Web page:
Industrialization in Western Europe led to urban growth and the emergence of commercial classes, encouraging the rise of the working class and middle class.

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What did Liberal Nationalism Stand for?

Liberalism is derived from the word, ¨Libe¨ which means free, and advocates for the political rights primarily for property-owing men. Those without property, as well as women, were excluded from political participation.

In 1834, a customs union known as the Zollverein was established, spearheaded by Prussia and joined by many German states. This union aimed to dismantle trade barriers and standardize currencies, reducing them from over thirty to just two.

A New Conservatism after 1815

Following the upheaval of the early 19th century, a conservative wave swept across Europe. Conservatives upheld traditional values such as monarchy, the Church, social hierarchies, and property rights. Further, these conservatives emphasize the importance of preserving the family unit.

At the Congress of Vienna in 1815, European powers including Britain, Russia, Prussia, and Austria convened to redraw the political map of Europe. The Bourbon dynasty was restored in France, and territories annexed under the Napolean were returned.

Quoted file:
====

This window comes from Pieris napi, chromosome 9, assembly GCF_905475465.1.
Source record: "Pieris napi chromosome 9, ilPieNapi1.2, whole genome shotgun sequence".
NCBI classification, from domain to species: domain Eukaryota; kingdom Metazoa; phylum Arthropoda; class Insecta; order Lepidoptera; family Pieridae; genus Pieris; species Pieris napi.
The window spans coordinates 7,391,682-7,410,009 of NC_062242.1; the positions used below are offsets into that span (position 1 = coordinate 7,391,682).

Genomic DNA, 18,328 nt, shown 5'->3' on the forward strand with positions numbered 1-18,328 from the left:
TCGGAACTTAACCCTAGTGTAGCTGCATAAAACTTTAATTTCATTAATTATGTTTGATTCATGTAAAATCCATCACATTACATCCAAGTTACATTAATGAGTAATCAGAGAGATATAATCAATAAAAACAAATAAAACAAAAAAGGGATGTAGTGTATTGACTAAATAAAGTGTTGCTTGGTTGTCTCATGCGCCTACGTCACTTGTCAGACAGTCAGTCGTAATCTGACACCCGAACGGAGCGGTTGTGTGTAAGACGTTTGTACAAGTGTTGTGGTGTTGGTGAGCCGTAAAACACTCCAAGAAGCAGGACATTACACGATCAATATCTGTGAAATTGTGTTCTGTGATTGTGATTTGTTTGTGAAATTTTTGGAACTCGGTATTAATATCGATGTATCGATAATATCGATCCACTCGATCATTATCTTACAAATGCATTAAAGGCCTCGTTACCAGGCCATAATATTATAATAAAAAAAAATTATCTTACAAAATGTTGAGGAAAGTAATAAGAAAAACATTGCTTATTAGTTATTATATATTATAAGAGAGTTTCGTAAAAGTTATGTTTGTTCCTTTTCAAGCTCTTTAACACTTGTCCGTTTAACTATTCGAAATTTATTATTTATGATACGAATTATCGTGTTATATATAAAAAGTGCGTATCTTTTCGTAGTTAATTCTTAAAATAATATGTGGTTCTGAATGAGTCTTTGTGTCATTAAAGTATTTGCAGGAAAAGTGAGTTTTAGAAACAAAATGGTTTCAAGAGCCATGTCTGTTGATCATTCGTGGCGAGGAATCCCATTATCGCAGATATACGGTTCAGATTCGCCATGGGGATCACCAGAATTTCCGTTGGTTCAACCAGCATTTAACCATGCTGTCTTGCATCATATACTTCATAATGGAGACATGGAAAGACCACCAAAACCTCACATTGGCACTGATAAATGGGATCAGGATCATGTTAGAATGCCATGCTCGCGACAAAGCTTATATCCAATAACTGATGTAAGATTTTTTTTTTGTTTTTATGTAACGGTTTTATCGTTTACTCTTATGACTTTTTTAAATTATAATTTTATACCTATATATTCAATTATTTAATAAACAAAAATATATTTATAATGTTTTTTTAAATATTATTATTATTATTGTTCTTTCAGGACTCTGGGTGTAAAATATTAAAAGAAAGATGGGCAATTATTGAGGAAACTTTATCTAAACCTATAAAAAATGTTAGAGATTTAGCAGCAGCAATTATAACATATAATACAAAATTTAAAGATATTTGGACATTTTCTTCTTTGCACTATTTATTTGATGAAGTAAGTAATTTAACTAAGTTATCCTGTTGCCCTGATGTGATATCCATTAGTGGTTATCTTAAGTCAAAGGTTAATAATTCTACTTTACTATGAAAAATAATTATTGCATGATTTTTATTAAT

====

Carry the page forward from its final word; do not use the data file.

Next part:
The Revolutionaries

In response to conservative rule, secret societies emerged throughout Europe to train revolutionaries and promote ideas of liberty. Italian revolutionary Giuseppe Mazzini founded two underground organisations. 

Young Italy in Marseilles and Young European in Berne, uniting like-minded individuals across Poland, France, Italy, and the German states.

The Age of Revolutions: 1830-1848

The early to mid-19th century witnessed a series of revolutions across Europe. In July 1830, liberal revolutionaries ousted Bourbon kings in France, establishing a constitutional monarchy under Louis Philippe. 

This wave of change also led to the independence of Belgium from the United Kingdom of the Netherlands and the Greek struggle for autonomy in 1821.

The Romantic Imagination and National Feeling

Culture played an important role in encouraging the national identity, with art, poetry, stories, and music shaping nationalist sentiments. Romanticism, a cultural movement of the time, aimed to cultivate a unique form of nationalist fervour. 

Language also played an important role in nurturing nationalistic feelings, as seen in the Russian language imposition and subsequent rebellion in 1831.
Economic hardships plagued Europe in the 1830s, inflamed by a rapid increase in population. 

Shortage of food and high prices led to widespread poverty, culminating in popular uprisings such as the 1848 revolution in Paris, fueled by unemployment and discontent.

1848: The Revolution of the Liberals

In 1848, a revolution led by the educated middle class unfolded across Europe. Liberal demand included the establishment of parliamentary principles, constitutional governance, freedom of the press, and association. 

In Frankfurt, a diverse array of political associations convened to form an all-German National Assembly. Despite significant participation from women in the liberal movement, they were still denied the right to vote. 

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The Making of Germany and Italy